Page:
Neonatal Intensive Care Unit (NICU) Team Members
Premature infants and sick full term infants, who require a lengthy stay in the hospital, are at an increased risk for developmental delays. Developmental therapy services are provided in the NICU at ACH. Developmental therapy service providers in our NICU include: physical therapists, occupational therapists, speech-language pathologists, and child life specialists. Starting therapy during the hospital stay can prevent developmental delays and reduce developmental delays. All of the developmental therapists in the NICU serve as resources to parents, caregivers and other healthcare providers by offering ongoing training and education. A referral from the doctor is necessary before a baby can receive therapy services. These therapy services are tailored to meet each baby's specific needs.
Physical Therapists in the NICU help infants with:
- increased or decreased tone
- decreased range of motion
- gross motor needs
Occupational Therapists in the NICU help infants with:
- feeding difficulties
- oral stimulation/oral motor activities
- poor joint positioning
- increased or decreased tone
- fine motor needs
Speech-Language Pathologists in the NICU help infants with:
- reduced opportunities for interaction & communication
- decreased ability to tolerate interaction
- decreased level of alertness and decreased responses to interactions
- feeding difficulties especially those associated with cleft lip/palate or other craniofacial anomaly
- oral stimulation/oral motor activities especially those associated with cleft lip/palate or other craniofacial anomaly
Child Life Specialists in the NICU:
- provide education and training for medical tests, procedures and surgeries
- promote normal growth and development through play activities
- parent activities, such as scrapbook groups & infant massage education
- scheduling the presence of volunteers
- assistance with sibling visits and preparing for sibling visits
- assistance with death/dying issues for families including siblings
- Click here for more information about Child Life's role at ACH
Social Workers in the NICU
- provide emotional support to families who are dealing with adjustment of having a baby in the hospital, having a baby with a new diagnosis, or grief/loss issues
- problem-solving with families who have financial/transportation obstacles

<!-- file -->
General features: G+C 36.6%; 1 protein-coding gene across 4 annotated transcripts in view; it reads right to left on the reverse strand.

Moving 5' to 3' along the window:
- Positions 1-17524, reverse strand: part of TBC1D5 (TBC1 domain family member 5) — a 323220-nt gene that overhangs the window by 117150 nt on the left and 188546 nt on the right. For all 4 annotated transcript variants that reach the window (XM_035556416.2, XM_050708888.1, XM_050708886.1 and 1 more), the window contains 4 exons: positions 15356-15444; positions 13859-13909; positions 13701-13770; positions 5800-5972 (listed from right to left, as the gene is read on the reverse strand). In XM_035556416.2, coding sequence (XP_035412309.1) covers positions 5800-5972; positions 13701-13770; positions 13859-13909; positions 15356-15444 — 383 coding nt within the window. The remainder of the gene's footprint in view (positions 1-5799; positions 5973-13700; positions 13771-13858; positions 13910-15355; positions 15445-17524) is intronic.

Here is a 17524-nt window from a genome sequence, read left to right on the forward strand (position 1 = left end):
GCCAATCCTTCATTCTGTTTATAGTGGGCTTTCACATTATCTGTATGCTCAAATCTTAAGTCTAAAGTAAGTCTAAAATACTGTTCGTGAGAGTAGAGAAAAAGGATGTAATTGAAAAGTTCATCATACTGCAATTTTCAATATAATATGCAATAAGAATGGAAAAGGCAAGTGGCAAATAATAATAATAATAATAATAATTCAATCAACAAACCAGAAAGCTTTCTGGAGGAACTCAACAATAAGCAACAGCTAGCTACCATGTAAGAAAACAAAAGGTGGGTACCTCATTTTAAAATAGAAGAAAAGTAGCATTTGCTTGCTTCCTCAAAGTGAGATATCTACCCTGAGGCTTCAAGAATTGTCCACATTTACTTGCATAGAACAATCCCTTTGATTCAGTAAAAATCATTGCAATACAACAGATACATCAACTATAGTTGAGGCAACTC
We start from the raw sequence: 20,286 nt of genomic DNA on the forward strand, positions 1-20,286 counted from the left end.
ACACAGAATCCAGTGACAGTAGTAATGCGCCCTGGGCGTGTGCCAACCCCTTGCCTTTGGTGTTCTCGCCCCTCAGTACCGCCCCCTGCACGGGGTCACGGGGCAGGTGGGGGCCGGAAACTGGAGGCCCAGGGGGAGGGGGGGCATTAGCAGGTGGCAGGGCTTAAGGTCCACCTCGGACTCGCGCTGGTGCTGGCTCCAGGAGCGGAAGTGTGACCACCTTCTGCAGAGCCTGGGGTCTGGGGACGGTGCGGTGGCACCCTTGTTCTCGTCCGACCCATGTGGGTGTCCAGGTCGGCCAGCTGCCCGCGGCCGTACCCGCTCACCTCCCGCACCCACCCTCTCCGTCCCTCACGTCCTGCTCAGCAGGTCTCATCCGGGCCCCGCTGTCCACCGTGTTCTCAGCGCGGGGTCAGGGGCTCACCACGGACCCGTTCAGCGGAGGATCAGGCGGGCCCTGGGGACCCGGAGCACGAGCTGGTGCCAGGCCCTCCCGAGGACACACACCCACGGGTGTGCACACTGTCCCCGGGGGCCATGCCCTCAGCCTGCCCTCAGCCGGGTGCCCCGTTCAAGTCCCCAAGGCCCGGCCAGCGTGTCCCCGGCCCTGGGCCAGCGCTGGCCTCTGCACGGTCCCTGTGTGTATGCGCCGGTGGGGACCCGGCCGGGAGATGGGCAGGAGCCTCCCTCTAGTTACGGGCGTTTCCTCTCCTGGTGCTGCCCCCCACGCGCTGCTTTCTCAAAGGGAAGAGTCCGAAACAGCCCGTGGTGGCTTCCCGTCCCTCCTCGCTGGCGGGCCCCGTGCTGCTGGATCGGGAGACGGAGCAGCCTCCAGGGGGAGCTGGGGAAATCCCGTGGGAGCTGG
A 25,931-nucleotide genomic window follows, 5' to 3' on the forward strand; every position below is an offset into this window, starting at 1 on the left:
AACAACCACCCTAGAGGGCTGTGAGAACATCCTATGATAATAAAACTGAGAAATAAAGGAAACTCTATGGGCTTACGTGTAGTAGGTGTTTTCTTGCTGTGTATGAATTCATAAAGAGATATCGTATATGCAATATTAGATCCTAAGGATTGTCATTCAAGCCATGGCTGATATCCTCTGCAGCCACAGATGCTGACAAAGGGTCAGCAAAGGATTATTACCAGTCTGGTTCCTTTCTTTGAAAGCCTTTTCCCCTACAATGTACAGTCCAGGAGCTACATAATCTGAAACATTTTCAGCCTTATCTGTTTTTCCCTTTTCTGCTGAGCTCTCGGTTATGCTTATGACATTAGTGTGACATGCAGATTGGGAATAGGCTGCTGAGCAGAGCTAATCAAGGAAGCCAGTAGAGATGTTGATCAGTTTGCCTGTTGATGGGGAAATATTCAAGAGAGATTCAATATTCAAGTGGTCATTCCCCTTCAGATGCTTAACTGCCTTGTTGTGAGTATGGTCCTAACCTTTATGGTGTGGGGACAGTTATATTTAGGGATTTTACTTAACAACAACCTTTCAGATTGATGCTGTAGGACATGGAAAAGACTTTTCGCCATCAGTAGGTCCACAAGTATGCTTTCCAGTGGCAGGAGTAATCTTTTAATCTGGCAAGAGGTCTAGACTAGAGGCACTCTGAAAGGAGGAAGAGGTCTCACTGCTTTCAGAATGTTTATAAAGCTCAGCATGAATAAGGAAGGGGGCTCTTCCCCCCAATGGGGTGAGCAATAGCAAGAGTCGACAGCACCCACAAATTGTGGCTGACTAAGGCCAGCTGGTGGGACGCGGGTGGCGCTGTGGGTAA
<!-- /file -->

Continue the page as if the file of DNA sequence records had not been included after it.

- provide information about community/hospital resources or mental health needs
- coordinate services with community agencies in dealing with families who require assistance with violent, neglectful, or risky home environments
- advocate for families and patients
- part of medical team in addressing psychosocial problems
- mediate during family situations and conflicting dynamics in promoting patient safety
Neonatologist, Pediatrician or Attending Physician - This is the leader of the team. He/she is a pediatrician with special training in the care of neonates (newborns).
Resident - A physician who has completed medical school and is training to become a pediatrician under the supervision of the neonatologist.
Advanced Practice Nurse (APN) - A Registered Nurse with advanced education in the care of neonates who operates under the supervision of a neonatologist.
Team Leader (Charge Nurse) - Registered Nurse who acts as "Charge Nurse" for the NICU.
Staff Nurse - a Registered or Licensed Practical Nurse who has special training to care for neonates.
Lactation Consultant - A Registered Nurse with additional education in subjects related to breastfeeding.
Patient Care Manager - Oversees care delivery in the unit .
Patient Care Technician - Assists with the non-technical care of patients such as feeding, bathing, and obtaining vital signs.
Respiratory Therapist - Experts in the respiratory care of neonates and the equipment used to provide that care.
Occupational Therapist/Speech Therapist/Physical Therapist - Work with the babies to improve development including feeding, positioning, etc.
Registered Dietitians - Calculate estimated needs for calories, protein, fat, vitamins, and minerals and recommend formulas and supplements. They help families with WIC paperwork, formula, and supplements at discharge and provide feeding guidance for families after discharge.
Social Worker - supports the family in an effort to fill needs related to transportation, communication, finances, and resources.
Secretary - provides information related to meal tickets for breastfeeding moms, directions to areas of the hospital, and visitation policies.